Southland Metals, Inc. v. American Castings, LLC
OPINION AND ORDER granting in part and denying in part 86 MOTION for Attorney Fees Motion for Prejudgment Interest filed by Southland Metals, Inc. Signed by Honorable Timothy L. Brooks on September 24, 2014. (tg)
IN THE UNITED STATES DISTRICT COURT
WESTERN DISTRICT OF ARKANSAS
SOUTHLAND METALS, INC.
CASE NO. 5:13-CV-05049
AMERICAN CASTINGS, LLC
OPINION AND ORDER
Now pending before the Court is Plaintiff Southland Metals, Inc.’s (“Southland”)
Motion for Prejudgment Interest, Attorneys’ Fees, and Costs and brief in support (Docs.
86 and 87); Defendant American Castings, LLC’s (“American Castings”) response in
opposition (Doc. 88); and Southland’s reply (Doc. 92). For the reasons explained herein,
Southland’s Motion (Doc. 86) is GRANTED IN PART AND DENIED IN PART. The Court
grants Southland’s request for $155,439.45 in prejudgment interest and $3,545.58 in costs,
but declines to award Southland’s “enhanced” attorney fee request of $585,496.00.
Instead, the Court awards Southland $435,496.00 in fees, which represents the full
Southland brought suit against American Castings for alleged violations of a
Manufacturers Representative Agreement (“Agreement”), and American Castings denied
these allegations, contending instead that the contract between the parties was properly
terminated for cause. The case was tried to a jury over a period of four days commencing
on July 21, 2014. On July 24, 2014, the jury found that American Castings had breached
the Agreement, causing damage to Southland in the sum of $3,840,779.45 (Docs. 72 and
73). This Court entered a Judgment on the jury’s verdict on July 24, 2014 (Doc. 74).
Southland now requests an award of prejudgment interest, costs, and attorney fees
and supports its request with a number of exhibits, including a calculation of prejudgment
interest submitted by a professor of economics (Doc. 86-1); attorney time sheets, billing
statements, and affidavits (Docs. 86-2, 86-3, and 86-4) submitted by Southland’s counsel;
and an affidavit written by a local attorney who confirms that Southland’s counsel’s hourly
rates are reasonable. The Court will address Southland’s requests for prejudgment
interest, costs, and attorney fees in turn.
A. Prejudgment Interest
American Castings does not dispute that Southland is entitled to an award of
prejudgment interest in the amount of $155,439.45. The Court has reviewed the affidavit
and calculations submitted by Dr. Ralph Scott (Doc. 86-1), Professor of Economics at
Hendrix College and president of Economic and Financial Consulting Group, Inc. Dr.
Scott’s calculations are well supported, and the interest rate of 6%, as per Okla. Stat. tit.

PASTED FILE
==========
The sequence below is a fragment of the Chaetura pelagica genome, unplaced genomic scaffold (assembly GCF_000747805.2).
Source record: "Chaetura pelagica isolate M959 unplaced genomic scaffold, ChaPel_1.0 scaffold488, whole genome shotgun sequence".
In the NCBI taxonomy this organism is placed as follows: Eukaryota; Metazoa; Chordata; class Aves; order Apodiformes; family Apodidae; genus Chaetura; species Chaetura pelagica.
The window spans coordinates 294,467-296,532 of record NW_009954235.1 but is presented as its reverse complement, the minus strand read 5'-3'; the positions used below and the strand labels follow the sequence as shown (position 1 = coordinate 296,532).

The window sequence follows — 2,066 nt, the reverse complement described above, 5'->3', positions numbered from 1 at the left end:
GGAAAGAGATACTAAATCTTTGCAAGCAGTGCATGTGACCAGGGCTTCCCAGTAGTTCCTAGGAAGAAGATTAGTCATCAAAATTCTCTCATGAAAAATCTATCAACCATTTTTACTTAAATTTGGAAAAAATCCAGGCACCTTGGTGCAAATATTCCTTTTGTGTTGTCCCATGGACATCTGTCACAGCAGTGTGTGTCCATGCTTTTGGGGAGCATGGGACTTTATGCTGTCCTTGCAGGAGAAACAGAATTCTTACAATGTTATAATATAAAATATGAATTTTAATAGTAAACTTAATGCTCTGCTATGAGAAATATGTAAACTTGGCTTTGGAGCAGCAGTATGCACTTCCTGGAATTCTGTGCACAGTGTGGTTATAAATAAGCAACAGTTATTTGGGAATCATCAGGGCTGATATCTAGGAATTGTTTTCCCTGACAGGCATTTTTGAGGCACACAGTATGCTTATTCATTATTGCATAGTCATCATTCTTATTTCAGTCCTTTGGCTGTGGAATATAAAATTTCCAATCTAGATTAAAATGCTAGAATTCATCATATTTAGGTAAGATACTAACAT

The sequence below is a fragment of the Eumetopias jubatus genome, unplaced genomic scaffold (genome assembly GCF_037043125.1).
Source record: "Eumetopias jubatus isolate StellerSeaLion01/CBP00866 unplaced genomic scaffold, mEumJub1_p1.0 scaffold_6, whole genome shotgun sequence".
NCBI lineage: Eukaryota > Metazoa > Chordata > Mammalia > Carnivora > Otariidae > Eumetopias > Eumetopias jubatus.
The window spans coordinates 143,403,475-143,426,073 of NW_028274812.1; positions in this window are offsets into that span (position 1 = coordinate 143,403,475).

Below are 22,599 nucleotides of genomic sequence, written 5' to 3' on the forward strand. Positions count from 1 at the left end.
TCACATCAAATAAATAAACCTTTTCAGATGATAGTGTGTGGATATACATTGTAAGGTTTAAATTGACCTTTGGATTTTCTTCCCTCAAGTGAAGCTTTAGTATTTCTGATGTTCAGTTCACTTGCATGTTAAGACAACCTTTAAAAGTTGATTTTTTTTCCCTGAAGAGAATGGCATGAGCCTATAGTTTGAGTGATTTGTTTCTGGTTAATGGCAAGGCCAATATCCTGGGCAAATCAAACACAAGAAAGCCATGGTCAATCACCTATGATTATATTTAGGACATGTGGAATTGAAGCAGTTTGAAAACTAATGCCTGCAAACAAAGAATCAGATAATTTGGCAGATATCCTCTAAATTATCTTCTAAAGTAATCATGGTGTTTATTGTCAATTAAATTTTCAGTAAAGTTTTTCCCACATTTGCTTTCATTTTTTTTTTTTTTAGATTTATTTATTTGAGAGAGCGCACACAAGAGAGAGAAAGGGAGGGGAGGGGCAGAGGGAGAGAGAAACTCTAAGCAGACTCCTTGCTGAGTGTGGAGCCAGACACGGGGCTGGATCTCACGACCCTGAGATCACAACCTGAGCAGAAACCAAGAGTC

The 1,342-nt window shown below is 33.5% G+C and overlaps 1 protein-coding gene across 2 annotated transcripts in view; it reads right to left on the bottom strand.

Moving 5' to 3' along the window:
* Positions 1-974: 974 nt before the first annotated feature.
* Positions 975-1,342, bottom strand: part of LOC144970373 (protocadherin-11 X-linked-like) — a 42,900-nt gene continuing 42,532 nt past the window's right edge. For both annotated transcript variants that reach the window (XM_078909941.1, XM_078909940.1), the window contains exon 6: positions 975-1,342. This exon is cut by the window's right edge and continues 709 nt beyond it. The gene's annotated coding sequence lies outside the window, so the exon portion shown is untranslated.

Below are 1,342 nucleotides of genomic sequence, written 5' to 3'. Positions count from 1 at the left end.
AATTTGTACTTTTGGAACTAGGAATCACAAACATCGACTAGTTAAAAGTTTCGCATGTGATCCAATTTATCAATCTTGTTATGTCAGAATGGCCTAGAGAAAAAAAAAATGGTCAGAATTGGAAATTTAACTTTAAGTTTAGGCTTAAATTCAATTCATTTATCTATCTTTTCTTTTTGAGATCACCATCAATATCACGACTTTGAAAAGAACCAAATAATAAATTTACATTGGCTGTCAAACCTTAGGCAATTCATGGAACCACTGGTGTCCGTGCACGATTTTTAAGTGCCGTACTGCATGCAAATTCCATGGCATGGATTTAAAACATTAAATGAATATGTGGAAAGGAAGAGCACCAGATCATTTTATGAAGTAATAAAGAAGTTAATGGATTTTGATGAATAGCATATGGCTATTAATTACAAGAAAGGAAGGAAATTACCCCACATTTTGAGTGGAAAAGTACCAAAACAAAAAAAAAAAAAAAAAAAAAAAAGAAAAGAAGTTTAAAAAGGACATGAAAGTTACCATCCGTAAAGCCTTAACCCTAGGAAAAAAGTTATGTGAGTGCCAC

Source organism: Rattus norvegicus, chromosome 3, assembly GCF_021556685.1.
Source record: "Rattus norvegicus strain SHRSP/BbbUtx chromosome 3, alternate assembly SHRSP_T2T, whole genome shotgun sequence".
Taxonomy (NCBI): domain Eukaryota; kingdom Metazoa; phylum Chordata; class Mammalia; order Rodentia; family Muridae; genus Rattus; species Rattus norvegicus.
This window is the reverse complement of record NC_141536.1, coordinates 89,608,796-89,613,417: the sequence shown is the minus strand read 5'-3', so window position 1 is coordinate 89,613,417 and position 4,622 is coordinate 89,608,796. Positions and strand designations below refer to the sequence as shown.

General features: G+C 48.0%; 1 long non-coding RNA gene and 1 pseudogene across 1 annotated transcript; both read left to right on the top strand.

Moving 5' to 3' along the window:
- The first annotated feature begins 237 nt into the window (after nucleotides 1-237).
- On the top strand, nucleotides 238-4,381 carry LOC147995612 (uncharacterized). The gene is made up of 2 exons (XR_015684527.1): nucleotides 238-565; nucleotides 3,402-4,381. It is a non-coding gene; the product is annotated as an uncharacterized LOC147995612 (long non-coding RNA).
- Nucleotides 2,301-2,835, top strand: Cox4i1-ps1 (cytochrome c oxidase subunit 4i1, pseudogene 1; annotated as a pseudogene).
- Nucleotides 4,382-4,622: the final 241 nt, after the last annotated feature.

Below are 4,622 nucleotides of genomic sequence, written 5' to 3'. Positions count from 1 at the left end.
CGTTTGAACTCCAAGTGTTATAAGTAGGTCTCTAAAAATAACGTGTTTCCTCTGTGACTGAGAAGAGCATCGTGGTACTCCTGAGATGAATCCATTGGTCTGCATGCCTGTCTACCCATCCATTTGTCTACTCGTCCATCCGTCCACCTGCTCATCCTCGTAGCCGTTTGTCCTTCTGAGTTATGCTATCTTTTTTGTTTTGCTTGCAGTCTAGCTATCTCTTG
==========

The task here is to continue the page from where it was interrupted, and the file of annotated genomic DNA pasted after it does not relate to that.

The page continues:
15 § 266 was correctly applied.
Therefore, the Court finds that $155,439.45 in
prejudgment interest is due and owing to Southland.
American Castings also does not dispute that Southland is entitled to an award of
costs in the amount of $3,545.58. The Clerk of Court has already taxed costs (Doc. 93)
in favor of Southland in that amount. The Court accordingly ratifies the Clerk’s Notice of
Costs Taxed and finds that $3,545.58 in costs is due and owing to Southland.
C. Attorney Fees
The crux of the dispute over attorney fees is not whether fees should be awarded
but the appropriate amount of such fees. Indeed, American Castings “does not contest
that Southland is entitled to the recovery of a reasonable attorney’s fee; American
Castings requests only that Southland not be awarded an amount to which it is not
entitled.” (Doc. 88, p. 3) (emphasis in original).
Both parties agree that the case of State ex rel. Burk v. City of Oklahoma City, 598
P.2d 659, 660-61 (Okla. 1979), correctly states the law of Oklahoma governing the
appropriate determination of a reasonable attorney’s fee.1 According to Burk, there is a
two-step process for calculating a fee award. First, a court must determine the “lodestar”
amount based on the prevailing hourly rate within the market and number of hours counsel
reasonably expended; and second, the court may consider enhancing or reducing this
lodestar fee because of the time and labor required to resolve the dispute, the novelty and
difficulty of the legal questions presented, the level of skill needed to perform the legal
services rendered, whether the fee was fixed or contingent, or the reputation and ability of
the attorneys, among other considerations. Id. “The determinations of which party
prevailed in the litigation and the reasonableness of the attorney's fees award, however,
fall within the discretion of the trial judge and are reviewed under an abuse of discretion.”
Strickland Tower Maintenance, Inc. v. AT&T Comms., Inc., 128 F.3d 1422, 1428 (10th Cir.
The contract at issue in this lawsuit was governed by Oklahoma law.
Here, American Castings does not take issue with the claimed hourly rates
submitted by Southland’s legal counsel. Rather, American Castings asks the Court to
refuse to enhance the lodestar fee amount by $150,000.00, as Southland’s counsel
American Castings attempts to argue that Southland’s request for an